|"Tsipras, you dress as crappily as you 'govern'"|
What Greek voters might not have expected was the first big reaction to Tsipras's maverick streak would be all about his sartorial choices. As soon as the 40-year-old was sworn in as prime minister, people began asking one question over and over again. Where is his tie?Their excuse is that they are no part of the "political class" (whatever that means):
It didn't go unnoticed. When Martin Schulz, head of the European parliament, met with the Greek leader last week, reporters saw him apparently making a comment on the lack of tie to Tsipras. According to the Associated Press, French finance minister Michel Sapin also made some kind of similar gesture when he met the new Greek leader.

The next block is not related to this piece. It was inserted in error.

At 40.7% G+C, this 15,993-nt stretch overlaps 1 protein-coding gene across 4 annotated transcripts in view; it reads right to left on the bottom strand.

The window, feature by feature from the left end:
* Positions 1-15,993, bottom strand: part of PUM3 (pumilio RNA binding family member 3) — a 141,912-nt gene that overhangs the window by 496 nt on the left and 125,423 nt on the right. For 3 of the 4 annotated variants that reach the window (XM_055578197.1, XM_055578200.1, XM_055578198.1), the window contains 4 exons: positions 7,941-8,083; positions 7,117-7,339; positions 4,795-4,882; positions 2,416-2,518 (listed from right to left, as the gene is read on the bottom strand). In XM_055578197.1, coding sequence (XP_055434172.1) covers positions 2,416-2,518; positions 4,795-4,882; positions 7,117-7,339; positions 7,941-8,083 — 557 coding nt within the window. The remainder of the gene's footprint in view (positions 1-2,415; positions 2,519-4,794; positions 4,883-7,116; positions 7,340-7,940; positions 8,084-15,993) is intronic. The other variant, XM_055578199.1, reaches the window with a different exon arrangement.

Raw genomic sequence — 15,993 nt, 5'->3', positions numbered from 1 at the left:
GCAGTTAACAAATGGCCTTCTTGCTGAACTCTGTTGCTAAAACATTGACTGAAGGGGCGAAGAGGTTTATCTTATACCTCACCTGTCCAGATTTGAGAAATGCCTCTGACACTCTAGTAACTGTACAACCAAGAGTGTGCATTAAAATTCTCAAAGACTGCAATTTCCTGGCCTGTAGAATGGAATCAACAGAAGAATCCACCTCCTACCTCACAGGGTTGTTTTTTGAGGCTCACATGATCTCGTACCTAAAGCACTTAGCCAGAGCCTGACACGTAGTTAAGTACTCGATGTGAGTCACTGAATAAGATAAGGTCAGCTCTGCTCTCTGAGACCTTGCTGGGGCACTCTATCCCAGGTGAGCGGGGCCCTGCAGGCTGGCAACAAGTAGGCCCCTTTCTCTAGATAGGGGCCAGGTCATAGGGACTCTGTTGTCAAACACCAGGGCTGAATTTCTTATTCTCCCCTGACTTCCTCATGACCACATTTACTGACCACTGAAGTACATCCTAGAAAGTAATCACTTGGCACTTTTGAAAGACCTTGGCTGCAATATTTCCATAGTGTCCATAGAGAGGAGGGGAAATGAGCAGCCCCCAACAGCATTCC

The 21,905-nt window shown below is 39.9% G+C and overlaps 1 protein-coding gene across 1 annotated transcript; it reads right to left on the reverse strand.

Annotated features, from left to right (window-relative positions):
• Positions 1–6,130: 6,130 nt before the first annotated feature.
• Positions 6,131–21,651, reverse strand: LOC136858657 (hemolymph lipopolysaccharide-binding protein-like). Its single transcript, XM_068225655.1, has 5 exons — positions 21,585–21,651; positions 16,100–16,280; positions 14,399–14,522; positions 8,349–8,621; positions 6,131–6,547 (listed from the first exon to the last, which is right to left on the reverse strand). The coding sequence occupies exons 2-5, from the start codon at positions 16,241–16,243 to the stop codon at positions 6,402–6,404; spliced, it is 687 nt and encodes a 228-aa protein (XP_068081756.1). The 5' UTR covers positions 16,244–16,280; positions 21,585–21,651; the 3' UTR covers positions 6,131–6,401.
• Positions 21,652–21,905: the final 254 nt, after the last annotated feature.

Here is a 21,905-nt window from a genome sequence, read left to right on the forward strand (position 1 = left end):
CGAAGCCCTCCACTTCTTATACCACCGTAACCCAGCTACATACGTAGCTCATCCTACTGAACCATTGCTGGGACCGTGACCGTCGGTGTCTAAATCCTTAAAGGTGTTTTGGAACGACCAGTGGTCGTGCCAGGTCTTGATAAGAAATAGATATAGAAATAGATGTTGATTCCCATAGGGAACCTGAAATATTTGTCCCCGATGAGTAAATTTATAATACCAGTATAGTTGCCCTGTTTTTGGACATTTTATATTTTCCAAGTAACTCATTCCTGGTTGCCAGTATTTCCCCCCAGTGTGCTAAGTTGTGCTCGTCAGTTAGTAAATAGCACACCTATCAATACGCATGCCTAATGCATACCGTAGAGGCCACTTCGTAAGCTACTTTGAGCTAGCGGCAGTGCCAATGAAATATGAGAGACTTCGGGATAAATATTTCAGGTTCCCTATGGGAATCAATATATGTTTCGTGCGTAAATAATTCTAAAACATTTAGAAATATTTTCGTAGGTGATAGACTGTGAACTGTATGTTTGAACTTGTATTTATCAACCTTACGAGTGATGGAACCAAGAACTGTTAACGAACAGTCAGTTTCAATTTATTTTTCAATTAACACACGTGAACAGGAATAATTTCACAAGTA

There's no codified protocol for attire during meetings like these: European leaders are simply more used to seeing their peers wearing ties. But given that the entire Greek government can be seen without ties at points, it looks as if the ministers are trying to convey a deliberate political message.
So what lies behind the new Greek political classes rejection of ties? At first, Tsipras told reporters that he may never wear a tie, a comment that played into finance minister Yanis Varoufakis's idea that Greece's new leaders were "reluctant" politicians who simply want to fix Greece's problems: They were average guys, not of the political class.This is of course nonsense. Just as you wouldn't show up at a formal wedding wearing bermuda shorts and a tank top, you must look the part when meeting with Eurocrats. Not wearing a tie is a sign of flippancy, and even more so when the persons you're talking to are your creditors to the tune of hundreds of billions of euros. The halfway step of wearing business suits without ties doesn't cut it at all--you might as well show up in ponchos and Megadeth T-shirts.
|Finance Minister Varoufakis looks even more ridiculous.|